Miller sued the USDA for unlawful racial discrimination a month after Congress issued the American Rescue Plan (ARP) Act, which provides loan forgiveness of up to 120 percent for “socially disadvantaged” farmers and ranchers. Miller claimed that the bill and the USDA violated the law by excluding white farmers from this benefit.
On June 1, the court granted Miller a preliminary injunction to stop the USDA from discriminating based on race until the case is resolved.
“The Court finds that Plaintiffs suffer an ongoing constitutional injury from the irreversible act of government-sanctioned racial discrimination and that, on balance, this harm weighs in favor of immediate injunctive relief here,” U.S. District Judge Reed O’Connor wrote.
Miller’s suit is a class-action case. A number of white Texas farmers joined Miller, who has been acting in his personal capacity and not as Texas agriculture commissioner. Miller and the farmers also sued on behalf of all “farmers and ranchers in the United States who are encountering, or who will encounter, racial discrimination from the United States Department of Agriculture on account of… the American Rescue Plan Act.”
They aren’t the only plaintiffs bringing lawsuits against the federal government for racial discrimination against whites in the ARP. Farmers from Wisconsin to Florida have brought similar lawsuits and won similar injunctions.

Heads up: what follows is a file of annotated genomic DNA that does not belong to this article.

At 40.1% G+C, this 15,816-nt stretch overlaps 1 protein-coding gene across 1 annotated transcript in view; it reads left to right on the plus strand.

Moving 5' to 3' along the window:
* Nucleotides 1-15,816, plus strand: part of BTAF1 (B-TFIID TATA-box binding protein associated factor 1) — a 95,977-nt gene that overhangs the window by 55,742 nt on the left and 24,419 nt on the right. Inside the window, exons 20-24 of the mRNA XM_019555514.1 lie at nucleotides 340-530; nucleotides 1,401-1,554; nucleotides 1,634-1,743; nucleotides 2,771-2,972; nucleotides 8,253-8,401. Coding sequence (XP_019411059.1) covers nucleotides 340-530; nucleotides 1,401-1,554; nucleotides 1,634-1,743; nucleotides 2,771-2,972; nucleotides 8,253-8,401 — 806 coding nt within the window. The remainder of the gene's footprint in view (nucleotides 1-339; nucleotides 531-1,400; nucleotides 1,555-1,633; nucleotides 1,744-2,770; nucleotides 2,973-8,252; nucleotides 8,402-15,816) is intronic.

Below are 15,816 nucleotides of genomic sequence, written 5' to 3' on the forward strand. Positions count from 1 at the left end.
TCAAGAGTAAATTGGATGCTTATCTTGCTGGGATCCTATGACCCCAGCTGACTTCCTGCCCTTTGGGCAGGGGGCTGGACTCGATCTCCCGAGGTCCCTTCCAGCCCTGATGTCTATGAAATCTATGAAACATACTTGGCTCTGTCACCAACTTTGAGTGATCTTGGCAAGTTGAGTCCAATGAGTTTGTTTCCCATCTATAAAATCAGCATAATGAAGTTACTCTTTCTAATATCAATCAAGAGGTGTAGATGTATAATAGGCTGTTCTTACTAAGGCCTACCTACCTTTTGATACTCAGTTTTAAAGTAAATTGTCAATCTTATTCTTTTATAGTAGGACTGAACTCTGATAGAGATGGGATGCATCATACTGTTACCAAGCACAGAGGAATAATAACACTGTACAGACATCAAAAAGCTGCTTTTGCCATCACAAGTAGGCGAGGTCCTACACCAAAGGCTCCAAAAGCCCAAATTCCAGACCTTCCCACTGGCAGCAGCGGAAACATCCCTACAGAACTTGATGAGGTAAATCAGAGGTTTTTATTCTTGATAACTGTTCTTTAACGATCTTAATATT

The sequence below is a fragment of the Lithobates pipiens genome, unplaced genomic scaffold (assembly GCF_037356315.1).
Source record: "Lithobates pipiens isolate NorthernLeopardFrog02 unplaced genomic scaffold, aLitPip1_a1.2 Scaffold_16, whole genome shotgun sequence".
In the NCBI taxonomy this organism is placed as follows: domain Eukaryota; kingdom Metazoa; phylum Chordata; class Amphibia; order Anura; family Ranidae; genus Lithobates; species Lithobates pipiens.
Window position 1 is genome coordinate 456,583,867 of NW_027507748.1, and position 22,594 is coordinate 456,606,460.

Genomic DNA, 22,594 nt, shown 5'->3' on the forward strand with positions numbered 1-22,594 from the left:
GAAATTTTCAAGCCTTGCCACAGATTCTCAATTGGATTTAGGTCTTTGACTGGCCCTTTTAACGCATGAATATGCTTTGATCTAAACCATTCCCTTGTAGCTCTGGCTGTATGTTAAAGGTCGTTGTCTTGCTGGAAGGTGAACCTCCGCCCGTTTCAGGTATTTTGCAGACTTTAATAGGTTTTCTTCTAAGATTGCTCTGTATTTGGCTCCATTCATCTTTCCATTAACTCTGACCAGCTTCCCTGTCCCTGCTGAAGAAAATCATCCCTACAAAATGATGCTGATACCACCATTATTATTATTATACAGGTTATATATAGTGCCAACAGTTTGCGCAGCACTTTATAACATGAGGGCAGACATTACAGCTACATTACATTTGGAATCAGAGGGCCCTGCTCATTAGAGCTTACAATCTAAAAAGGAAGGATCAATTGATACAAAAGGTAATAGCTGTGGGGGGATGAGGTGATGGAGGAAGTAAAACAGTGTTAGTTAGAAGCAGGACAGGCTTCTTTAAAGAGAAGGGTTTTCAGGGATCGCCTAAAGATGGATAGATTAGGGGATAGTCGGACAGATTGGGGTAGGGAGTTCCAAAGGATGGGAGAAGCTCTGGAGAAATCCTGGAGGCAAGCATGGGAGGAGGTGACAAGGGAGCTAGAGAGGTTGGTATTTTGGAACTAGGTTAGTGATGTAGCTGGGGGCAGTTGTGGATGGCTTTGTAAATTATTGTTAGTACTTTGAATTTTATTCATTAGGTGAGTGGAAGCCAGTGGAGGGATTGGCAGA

In its court briefs, the USDA has noted that racial discrimination can serve lawful government interests.
“Congress concluded that paying off minority farmers’ qualifying USDA loans was necessary to further its interests in remedying well-documented, long-standing racial discrimination in USDA loan programs and to ensure that its pandemic relief efforts did not perpetuate the effects of that discrimination,” U.S. Secretary of Agriculture Tom Vilsack wrote.
“The Supreme Court has recognized that the Government can use race-conscious measures to further exactly those types of compelling interests.”
However, the court was unconvinced that denying loan forgiveness to whites would ease specific racial discrimination.
“The Government again fails to adequately explain how the exclusion of certain races and ethnicities from consideration for loan forgiveness benefits the already eligible socially disadvantaged farmers and ranchers or the public at large,” O’Connor wrote.
“Even if it could, the inherent harm from an unlawful government-run racially discriminatory program is detrimental to the public interest.”
Citing another case — Vitolo v. Guzman, in which a white male restaurateur sued the federal government over the ARP’s race and gender discrimination — O’Connor called government policies that classify people by race “presumptively invalid.” His order says the government has to meet certain thresholds before racial discrimination can become lawful.
“The policy must target a specific episode of past discrimination, not simply relying on generalized assertions of past discrimination in an industry; there must be evidence of past intentional discrimination, not simply statistical disparities; and the government must have participated in the past discrimination it now seeks to remedy,” the order reads.
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